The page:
The Mius-Front was a heavily fortified defensive line created by the Germans in October 1941 under direction of General Paul Ludwig Ewald von Kleist along the Mius River during World War II.
Soviet troops twice tried to break through this line, first from December 1941 to July 1942 and from February to August 1942. By the summer of 1943, the Mius-Front consisted of three defense lines with a total depth of 40-50 kilometers. The Soviets finally succeeded in August 1943 during the Donbass Strategic Offensive when troops of the Southern Front broke through near the village of Kuybyshevo.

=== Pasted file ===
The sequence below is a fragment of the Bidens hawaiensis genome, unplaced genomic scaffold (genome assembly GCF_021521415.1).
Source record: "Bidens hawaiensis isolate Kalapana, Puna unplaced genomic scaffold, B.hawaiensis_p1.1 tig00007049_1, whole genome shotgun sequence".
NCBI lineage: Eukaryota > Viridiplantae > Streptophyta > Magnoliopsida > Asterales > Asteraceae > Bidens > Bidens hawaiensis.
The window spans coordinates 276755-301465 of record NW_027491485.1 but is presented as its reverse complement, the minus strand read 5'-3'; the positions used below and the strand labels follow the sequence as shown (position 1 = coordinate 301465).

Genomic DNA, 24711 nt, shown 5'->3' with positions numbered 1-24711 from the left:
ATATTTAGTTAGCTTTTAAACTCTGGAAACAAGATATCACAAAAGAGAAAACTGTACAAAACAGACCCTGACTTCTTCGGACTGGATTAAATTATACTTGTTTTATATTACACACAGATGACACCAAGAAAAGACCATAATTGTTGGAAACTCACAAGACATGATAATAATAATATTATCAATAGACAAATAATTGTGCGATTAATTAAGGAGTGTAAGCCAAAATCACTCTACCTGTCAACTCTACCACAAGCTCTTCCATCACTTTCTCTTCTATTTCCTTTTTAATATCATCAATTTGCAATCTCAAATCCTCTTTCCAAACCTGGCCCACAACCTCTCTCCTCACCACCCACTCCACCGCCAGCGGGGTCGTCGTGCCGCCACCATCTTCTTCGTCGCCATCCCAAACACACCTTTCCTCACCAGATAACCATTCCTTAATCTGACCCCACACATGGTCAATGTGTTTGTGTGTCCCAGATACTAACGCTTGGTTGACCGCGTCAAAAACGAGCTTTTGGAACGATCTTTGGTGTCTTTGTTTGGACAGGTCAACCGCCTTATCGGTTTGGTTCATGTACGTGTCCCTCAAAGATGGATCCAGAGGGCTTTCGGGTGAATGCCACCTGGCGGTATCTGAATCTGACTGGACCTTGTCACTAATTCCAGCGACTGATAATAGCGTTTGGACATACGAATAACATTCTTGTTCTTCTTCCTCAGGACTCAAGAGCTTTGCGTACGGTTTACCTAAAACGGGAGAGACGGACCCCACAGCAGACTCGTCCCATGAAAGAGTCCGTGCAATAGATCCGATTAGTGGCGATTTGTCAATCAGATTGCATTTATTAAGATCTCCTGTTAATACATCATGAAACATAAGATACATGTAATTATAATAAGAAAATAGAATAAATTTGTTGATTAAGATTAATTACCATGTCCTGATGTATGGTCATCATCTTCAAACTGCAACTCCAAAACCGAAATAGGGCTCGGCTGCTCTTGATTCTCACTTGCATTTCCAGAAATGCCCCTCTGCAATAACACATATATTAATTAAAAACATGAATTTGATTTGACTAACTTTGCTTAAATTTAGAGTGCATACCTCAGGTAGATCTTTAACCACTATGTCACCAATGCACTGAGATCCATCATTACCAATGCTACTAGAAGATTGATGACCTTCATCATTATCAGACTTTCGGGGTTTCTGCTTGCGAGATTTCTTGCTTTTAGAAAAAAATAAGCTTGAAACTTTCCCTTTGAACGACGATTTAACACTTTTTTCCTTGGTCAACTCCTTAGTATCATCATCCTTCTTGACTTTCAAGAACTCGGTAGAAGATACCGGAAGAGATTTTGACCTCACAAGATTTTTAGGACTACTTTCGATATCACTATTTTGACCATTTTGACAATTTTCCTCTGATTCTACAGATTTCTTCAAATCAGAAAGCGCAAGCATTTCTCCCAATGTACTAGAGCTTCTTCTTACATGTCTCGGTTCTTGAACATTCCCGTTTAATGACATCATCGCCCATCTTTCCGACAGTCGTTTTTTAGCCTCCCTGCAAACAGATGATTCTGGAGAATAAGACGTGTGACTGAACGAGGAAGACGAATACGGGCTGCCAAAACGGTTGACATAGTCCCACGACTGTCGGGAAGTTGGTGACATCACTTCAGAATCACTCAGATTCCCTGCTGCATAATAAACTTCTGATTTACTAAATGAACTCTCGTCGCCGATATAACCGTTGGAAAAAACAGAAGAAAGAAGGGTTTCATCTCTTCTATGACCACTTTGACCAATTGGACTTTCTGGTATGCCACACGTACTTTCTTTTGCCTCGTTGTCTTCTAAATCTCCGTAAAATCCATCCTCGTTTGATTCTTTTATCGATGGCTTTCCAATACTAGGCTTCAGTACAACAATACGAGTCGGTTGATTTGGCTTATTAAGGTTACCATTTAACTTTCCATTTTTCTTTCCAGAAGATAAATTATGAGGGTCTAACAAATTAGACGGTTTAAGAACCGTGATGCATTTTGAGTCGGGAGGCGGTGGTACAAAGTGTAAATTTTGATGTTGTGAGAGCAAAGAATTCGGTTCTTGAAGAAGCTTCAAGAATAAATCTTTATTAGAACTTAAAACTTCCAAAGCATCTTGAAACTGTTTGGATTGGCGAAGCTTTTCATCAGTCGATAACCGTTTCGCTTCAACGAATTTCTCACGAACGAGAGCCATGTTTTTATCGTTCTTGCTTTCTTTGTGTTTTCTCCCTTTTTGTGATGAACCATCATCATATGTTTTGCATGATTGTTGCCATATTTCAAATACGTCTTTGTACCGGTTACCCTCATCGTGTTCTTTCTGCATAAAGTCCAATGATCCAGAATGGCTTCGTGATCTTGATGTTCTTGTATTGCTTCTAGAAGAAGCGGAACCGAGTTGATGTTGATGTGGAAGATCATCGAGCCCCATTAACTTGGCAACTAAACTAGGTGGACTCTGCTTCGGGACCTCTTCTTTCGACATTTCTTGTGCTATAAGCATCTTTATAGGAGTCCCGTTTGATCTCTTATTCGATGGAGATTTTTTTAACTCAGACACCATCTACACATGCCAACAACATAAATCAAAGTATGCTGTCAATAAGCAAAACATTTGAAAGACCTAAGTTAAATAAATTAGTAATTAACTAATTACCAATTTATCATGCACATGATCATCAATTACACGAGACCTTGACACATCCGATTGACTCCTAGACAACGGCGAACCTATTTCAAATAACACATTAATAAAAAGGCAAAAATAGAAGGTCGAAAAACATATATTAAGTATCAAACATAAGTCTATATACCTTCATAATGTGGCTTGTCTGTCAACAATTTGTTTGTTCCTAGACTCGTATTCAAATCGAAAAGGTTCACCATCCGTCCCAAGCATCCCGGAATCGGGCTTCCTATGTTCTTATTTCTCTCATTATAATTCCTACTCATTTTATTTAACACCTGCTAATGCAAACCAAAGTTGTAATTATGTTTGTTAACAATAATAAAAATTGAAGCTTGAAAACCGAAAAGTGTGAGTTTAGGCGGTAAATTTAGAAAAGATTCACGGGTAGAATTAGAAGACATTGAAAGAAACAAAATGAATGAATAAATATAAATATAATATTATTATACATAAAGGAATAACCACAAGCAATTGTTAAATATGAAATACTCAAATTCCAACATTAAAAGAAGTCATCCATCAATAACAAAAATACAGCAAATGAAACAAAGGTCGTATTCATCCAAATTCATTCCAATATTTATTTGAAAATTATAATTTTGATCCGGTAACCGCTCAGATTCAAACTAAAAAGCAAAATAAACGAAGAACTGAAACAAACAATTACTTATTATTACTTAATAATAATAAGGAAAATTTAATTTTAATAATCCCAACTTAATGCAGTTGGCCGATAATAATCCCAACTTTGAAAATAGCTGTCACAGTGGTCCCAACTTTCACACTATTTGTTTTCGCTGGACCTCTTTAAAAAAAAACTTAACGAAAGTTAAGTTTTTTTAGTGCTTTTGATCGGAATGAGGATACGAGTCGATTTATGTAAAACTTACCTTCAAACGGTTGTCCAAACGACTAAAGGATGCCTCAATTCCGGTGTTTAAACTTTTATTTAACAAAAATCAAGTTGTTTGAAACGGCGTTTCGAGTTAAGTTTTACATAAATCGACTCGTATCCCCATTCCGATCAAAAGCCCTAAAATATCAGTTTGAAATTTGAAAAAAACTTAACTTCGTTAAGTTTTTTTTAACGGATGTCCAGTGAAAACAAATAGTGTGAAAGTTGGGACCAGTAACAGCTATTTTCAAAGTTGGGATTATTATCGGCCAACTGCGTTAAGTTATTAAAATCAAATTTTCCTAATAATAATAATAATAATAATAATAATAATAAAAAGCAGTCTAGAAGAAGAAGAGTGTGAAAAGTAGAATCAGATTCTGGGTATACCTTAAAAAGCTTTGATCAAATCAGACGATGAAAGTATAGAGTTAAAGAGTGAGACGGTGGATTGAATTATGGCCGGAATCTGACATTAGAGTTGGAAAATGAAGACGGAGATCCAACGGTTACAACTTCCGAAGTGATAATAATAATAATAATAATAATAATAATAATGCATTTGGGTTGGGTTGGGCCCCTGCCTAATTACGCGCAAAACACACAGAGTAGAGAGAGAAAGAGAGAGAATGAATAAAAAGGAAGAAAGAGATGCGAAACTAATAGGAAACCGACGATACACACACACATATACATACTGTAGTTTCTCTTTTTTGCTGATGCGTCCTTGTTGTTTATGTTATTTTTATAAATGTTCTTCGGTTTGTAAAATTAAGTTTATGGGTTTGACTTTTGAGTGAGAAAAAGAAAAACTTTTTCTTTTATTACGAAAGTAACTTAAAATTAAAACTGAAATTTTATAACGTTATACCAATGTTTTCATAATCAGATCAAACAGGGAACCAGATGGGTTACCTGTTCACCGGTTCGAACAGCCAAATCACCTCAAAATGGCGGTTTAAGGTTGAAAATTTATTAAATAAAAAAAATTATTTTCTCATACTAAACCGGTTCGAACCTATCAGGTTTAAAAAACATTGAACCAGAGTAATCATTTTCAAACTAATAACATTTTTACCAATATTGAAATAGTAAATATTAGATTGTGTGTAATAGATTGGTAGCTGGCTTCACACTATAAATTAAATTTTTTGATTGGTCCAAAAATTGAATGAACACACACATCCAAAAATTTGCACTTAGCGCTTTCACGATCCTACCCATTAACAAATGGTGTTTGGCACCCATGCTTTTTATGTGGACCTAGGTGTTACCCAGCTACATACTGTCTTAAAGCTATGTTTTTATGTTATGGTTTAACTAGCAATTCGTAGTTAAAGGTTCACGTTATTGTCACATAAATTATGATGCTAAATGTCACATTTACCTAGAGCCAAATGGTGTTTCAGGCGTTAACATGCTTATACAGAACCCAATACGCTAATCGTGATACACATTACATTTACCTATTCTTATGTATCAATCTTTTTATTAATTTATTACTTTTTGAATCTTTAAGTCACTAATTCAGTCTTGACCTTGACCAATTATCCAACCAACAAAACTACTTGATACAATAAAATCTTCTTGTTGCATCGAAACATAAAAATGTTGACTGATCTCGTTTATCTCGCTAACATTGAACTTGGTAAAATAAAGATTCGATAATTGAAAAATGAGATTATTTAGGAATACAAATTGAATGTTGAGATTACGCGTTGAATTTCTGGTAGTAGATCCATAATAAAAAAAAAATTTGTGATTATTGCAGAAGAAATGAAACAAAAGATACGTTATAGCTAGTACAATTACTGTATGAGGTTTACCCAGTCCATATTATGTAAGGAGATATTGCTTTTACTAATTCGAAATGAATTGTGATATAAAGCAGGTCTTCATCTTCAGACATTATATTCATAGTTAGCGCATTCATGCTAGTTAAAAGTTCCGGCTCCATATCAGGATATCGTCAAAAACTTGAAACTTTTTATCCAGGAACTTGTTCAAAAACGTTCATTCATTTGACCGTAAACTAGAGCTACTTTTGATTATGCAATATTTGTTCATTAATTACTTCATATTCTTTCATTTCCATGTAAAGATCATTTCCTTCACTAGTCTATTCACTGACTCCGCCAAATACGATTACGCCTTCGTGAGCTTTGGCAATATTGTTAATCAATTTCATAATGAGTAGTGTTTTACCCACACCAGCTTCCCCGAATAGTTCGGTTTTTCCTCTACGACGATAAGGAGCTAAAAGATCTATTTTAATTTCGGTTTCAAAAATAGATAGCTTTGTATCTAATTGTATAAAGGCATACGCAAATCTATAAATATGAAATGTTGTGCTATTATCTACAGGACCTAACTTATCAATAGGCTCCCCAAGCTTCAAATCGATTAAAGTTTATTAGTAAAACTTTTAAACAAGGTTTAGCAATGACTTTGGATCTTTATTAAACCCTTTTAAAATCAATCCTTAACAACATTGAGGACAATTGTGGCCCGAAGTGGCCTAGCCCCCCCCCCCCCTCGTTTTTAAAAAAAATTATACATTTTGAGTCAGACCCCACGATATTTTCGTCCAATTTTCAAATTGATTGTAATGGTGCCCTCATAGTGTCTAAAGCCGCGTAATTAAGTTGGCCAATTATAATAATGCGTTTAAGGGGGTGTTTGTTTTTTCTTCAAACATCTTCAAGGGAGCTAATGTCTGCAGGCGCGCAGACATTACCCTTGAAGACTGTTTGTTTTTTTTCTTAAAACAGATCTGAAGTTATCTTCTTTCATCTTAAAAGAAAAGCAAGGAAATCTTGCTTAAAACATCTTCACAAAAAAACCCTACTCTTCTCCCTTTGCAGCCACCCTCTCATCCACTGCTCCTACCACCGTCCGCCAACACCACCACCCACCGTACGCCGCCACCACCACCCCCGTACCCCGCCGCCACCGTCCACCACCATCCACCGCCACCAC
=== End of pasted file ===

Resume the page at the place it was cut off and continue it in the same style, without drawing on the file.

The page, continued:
The main line of defense started off the coast of the Azov Sea to the east of Taganrog, then ran along the river Mius, which gave its name to the line.
The depth of the line of fortifications reached up to 11 kilometers in places.
The defense involved some 800 settlements located in the strip.
In order to build the fortification, rails from local mines, and wood from local homes and building were used. The Germans used local forced labor to build the positions.
The line contained pillboxes and bunkers, machine gun nests and mobile artillery positions. The line also contained mine fields, trenches, tank traps and barbed wire. The minefields were at least 200 meters deep backed up by 20-30 pillboxes and bunkers per square kilometer.